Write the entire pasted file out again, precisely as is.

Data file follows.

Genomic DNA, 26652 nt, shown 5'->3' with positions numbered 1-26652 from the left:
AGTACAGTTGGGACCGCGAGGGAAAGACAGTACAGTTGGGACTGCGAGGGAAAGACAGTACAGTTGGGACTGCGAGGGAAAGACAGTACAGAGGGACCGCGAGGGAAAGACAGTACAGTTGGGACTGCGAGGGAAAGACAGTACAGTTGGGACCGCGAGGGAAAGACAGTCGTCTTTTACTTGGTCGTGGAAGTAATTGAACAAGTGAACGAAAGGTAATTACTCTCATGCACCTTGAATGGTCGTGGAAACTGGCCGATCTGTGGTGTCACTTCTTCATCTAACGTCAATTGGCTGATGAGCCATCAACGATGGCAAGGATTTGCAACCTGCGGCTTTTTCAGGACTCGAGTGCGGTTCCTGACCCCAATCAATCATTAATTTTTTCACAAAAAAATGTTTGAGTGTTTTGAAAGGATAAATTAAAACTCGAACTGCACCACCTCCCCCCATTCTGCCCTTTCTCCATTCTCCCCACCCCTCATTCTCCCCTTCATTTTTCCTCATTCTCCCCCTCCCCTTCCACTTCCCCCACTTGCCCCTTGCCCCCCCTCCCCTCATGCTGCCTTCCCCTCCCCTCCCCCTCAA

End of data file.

Genomic DNA, 26652 nt, shown 5'->3' with positions numbered 1-26652 from the left:
AGTACAGTTGGGACCGCGAGGGAAAGACAGTACAGTTGGGACTGCGAGGGAAAGACAGTACAGTTGGGACTGCGAGGGAAAGACAGTACAGAGGGACCGCGAGGGAAAGACAGTACAGTTGGGACTGCGAGGGAAAGACAGTACAGTTGGGACCGCGAGGGAAAGACAGTCGTCTTTTACTTGGTCGTGGAAGTAATTGAACAAGTGAACGAAAGGTAATTACTCTCATGCACCTTGAATGGTCGTGGAAACTGGCCGATCTGTGGTGTCACTTCTTCATCTAACGTCAATTGGCTGATGAGCCATCAACGATGGCAAGGATTTGCAACCTGCGGCTTTTTCAGGACTCGAGTGCGGTTCCTGACCCCAATCAATCATTAATTTTTTCACAAAAAAATGTTTGAGTGTTTTGAAAGGATAAATTAAAACTCGAACTGCACCACCTCCCCCCATTCTGCCCTTTCTCCATTCTCCCCACCCCTCATTCTCCCCTTCATTTTTCCTCATTCTCCCCCTCCCCTTCCACTTCCCCCACTTGCCCCTTGCCCCCCCTCCCCTCATGCTGCCTTCCCCTCCCCTCCCCCTCAA